Friend hasn’t had Indian in awhile and doesn’t mind driving out w/ me to Lawndale today for lunch. For those of us who don’t have a super well-developed palate for Indian food, are there significant differences btw Al Watan and Al Noor? I tried one of these places many yrs ago and very much enjoyed it, but I can’t remember which one I went to…
Al Noor is just a teensy bit more westernized. It’s cleaner, the curries are less, oily, etc. But it’s still legit Indian/Pakistani food.
Al Watan is a little grubbier and arguably a teensy bit more authentic. It’s the place to go for tandoori chicken, kebabs, etc. They use mesquite IIRC. I also like their chicken tikka masala, but it comes with a slick of oil on top that some find unappetizing. Here’s a pic:
BTW, if you go to Al Watan, try the buttered seasame naan:
If it matters to you and your friend, Al Noor offers Indian appetizers while all Al Watan offers as a starter is a salad. However, the mixed tandoori at Al Watan (huge) is about the best I’ve had in California and the onion kulcha is also excellent as is the nehari.
We did Al-Watan and LOVED it! Pics on the Weekend Rundown.
Back at the India Sweets House for the weekend special masala dosa and rasmalai
Even feeding the city of LA by getting a parking ticket. What kind of antichrist tickets a scooter. Sheesh
What about the place on Pico next to Penguin?
(please dont’ be a 7-eleven joke, please dont’ be a 7-eleven joke)
Er, a cross street might be helpful…
ok that’s funnier than you think because i have the same model and color scootie
Only been a couple times, but I love Bombay Grill, tucked away in a strip mall in Hollywood. The food has such a depth of flavor here from all the layers of spicing - they certainly seem to use more whole seeds, leaves, peppercorns, etc than most places in the area, e.g. Crown of India, Anarkali, Cardamom.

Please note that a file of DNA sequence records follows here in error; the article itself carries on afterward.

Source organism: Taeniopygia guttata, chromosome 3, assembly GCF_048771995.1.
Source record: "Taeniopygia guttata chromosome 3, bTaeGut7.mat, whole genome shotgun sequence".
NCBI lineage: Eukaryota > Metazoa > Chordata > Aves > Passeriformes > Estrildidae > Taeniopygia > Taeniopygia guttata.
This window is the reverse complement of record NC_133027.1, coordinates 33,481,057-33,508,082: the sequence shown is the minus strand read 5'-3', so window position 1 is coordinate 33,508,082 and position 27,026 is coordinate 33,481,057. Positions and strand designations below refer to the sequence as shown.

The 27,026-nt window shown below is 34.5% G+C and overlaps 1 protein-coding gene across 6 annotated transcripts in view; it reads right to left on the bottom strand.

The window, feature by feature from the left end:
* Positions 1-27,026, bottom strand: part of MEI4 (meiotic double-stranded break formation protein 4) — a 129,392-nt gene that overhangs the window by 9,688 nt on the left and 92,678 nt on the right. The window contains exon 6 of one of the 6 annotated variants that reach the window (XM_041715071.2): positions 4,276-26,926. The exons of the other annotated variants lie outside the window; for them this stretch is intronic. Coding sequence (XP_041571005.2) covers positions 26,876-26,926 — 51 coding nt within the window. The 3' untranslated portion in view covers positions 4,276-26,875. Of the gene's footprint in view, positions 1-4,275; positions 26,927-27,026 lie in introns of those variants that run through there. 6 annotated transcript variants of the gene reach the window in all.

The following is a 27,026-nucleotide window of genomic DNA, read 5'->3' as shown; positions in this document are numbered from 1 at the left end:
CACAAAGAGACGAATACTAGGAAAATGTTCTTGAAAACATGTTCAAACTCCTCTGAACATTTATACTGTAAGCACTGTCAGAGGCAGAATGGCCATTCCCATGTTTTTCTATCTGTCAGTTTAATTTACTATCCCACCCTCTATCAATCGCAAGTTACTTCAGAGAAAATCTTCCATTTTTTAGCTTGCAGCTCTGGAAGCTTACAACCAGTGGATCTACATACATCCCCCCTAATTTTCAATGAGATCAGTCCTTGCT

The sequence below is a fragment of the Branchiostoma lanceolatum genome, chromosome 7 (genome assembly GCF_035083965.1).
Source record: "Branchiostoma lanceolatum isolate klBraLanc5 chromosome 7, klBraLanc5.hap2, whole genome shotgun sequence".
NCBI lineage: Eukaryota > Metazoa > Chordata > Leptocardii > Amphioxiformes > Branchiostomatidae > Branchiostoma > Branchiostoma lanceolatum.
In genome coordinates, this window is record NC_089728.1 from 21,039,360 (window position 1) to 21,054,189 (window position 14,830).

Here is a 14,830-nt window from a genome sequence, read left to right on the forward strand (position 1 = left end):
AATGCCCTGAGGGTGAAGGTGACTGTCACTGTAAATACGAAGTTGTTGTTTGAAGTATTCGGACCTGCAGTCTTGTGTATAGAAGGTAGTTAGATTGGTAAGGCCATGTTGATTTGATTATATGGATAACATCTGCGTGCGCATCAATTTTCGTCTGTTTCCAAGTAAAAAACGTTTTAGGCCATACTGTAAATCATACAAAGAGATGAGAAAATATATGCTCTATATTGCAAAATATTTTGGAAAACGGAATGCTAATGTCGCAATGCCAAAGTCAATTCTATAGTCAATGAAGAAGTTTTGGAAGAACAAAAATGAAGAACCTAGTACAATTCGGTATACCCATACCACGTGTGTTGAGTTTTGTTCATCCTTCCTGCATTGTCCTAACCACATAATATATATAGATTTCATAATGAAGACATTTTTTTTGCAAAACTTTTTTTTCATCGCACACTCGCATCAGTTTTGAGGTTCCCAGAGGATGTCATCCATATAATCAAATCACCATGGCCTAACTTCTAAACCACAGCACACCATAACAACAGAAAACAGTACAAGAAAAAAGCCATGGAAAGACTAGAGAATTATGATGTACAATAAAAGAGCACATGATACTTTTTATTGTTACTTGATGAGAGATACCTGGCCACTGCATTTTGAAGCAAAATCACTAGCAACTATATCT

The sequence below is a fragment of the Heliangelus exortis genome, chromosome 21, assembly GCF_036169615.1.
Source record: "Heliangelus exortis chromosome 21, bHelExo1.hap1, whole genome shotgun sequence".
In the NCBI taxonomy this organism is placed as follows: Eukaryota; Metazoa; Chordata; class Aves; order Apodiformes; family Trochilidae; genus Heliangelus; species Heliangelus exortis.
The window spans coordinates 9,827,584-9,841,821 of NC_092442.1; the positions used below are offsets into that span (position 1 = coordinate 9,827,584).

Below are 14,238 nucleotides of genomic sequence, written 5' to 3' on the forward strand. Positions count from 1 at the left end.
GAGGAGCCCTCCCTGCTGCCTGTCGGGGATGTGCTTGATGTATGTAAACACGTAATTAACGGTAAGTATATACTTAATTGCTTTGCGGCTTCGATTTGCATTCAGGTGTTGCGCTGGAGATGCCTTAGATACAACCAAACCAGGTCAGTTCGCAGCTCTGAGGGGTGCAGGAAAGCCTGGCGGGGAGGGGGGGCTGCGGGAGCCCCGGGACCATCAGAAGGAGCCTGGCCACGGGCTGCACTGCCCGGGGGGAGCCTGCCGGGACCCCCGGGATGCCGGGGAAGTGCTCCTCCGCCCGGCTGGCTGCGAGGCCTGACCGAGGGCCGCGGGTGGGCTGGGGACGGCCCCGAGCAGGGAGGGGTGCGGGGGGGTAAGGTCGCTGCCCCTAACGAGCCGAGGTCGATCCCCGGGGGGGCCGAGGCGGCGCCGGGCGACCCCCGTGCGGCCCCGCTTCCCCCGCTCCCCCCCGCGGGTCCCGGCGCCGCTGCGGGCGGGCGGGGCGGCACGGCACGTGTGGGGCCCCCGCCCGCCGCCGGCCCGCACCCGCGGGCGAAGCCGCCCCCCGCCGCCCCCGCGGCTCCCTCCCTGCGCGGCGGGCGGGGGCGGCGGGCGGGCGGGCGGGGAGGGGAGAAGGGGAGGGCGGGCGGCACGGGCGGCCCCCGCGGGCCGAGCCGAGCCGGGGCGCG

Some of my favorite dishes are the bhindi fry, yellow tarka dal, and chicken biryani. In general, they seem to pay a lot of attention to the little things. I appreciate the spinach flavor in the saag dishes is more pronounced, not so overwhelmed by the dairy. Even the raita tastes better because there’s more fresh cucumber to brighten the yogurt.
I didn’t write about this place sooner because I thought they closed in January! Then I was driving by last week and randomly spotted their door open again. Turns out the chef/owner makes an annual trip to India and closes the restaurant while he’s away - he’s literally the only cook in the kitchen from what I could see (while his kids take turns running front of house). He usually goes for a month but this year, he extended his trip to almost 3 months! I wonder if they lost a lot of business because people assumed, as I did, that they permanently closed. To complicate matters, they said their landlord told them they have to leave at the end of August because of remodeling. They’re in the same strip mall as Soregashi and Trejo’s Coffee & Donuts, but those 2 don’t have to leave because they’re much newer. Anyway, sorry for the rambling - I just hope they stick around for a while because they’re really sweet, and the food’s great.
100% agree. The best examples of saag tend to have less heavy cream, hell I know some examples that have none at all. Unfortunately, many Indian restaurants put a lot of cream in their dishes, perhaps to stretch the solid ingredients further or perhaps to make the dish seem more decadent. Tastes so much better without it though.
It’s probably for both reasons you mention - I feel like a lot of people order saag dishes simply as a vehicle for the sauce or paneer or whatever else is added in as opposed to the saag itself!
Guilty. And I much prefer the paneer w/o the saag, truth be told! (sorry)
I should have said I totally order saag paneer sometimes just for the paneer too! But depending on what else is ordered, it’s nice to have the option of a more spinach-y dish.